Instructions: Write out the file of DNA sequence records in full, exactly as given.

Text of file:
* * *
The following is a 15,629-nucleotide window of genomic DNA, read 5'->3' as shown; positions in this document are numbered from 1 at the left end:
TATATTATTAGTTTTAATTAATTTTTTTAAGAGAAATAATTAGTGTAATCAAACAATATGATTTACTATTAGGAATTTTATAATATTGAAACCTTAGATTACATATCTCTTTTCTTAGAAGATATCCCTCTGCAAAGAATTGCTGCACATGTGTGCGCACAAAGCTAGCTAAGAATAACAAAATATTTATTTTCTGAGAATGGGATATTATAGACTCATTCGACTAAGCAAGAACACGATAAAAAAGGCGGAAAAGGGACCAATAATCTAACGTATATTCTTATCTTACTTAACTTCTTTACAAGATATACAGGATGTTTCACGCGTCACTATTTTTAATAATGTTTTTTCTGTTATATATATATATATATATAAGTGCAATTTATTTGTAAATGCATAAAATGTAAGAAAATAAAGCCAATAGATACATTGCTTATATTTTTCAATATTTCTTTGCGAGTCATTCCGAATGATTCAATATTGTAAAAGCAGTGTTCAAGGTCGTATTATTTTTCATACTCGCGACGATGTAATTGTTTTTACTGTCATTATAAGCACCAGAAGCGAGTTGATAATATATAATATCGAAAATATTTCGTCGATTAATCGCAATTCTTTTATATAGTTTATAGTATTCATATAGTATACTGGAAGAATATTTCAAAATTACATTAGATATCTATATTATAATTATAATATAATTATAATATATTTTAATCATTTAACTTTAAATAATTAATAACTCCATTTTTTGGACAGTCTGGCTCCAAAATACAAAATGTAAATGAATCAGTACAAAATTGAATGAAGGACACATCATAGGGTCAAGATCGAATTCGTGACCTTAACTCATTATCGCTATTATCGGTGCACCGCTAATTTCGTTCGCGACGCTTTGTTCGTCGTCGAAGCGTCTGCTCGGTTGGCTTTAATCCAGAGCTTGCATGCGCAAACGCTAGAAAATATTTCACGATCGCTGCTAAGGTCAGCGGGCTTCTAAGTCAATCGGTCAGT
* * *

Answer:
The following is a 15,629-nucleotide window of genomic DNA, read 5'->3' as shown; positions in this document are numbered from 1 at the left end:
TATATTATTAGTTTTAATTAATTTTTTTAAGAGAAATAATTAGTGTAATCAAACAATATGATTTACTATTAGGAATTTTATAATATTGAAACCTTAGATTACATATCTCTTTTCTTAGAAGATATCCCTCTGCAAAGAATTGCTGCACATGTGTGCGCACAAAGCTAGCTAAGAATAACAAAATATTTATTTTCTGAGAATGGGATATTATAGACTCATTCGACTAAGCAAGAACACGATAAAAAAGGCGGAAAAGGGACCAATAATCTAACGTATATTCTTATCTTACTTAACTTCTTTACAAGATATACAGGATGTTTCACGCGTCACTATTTTTAATAATGTTTTTTCTGTTATATATATATATATATATAAGTGCAATTTATTTGTAAATGCATAAAATGTAAGAAAATAAAGCCAATAGATACATTGCTTATATTTTTCAATATTTCTTTGCGAGTCATTCCGAATGATTCAATATTGTAAAAGCAGTGTTCAAGGTCGTATTATTTTTCATACTCGCGACGATGTAATTGTTTTTACTGTCATTATAAGCACCAGAAGCGAGTTGATAATATATAATATCGAAAATATTTCGTCGATTAATCGCAATTCTTTTATATAGTTTATAGTATTCATATAGTATACTGGAAGAATATTTCAAAATTACATTAGATATCTATATTATAATTATAATATAATTATAATATATTTTAATCATTTAACTTTAAATAATTAATAACTCCATTTTTTGGACAGTCTGGCTCCAAAATACAAAATGTAAATGAATCAGTACAAAATTGAATGAAGGACACATCATAGGGTCAAGATCGAATTCGTGACCTTAACTCATTATCGCTATTATCGGTGCACCGCTAATTTCGTTCGCGACGCTTTGTTCGTCGTCGAAGCGTCTGCTCGGTTGGCTTTAATCCAGAGCTTGCATGCGCAAACGCTAGAAAATATTTCACGATCGCTGCTAAGGTCAGCGGGCTTCTAAGTCAATCGGTCAGT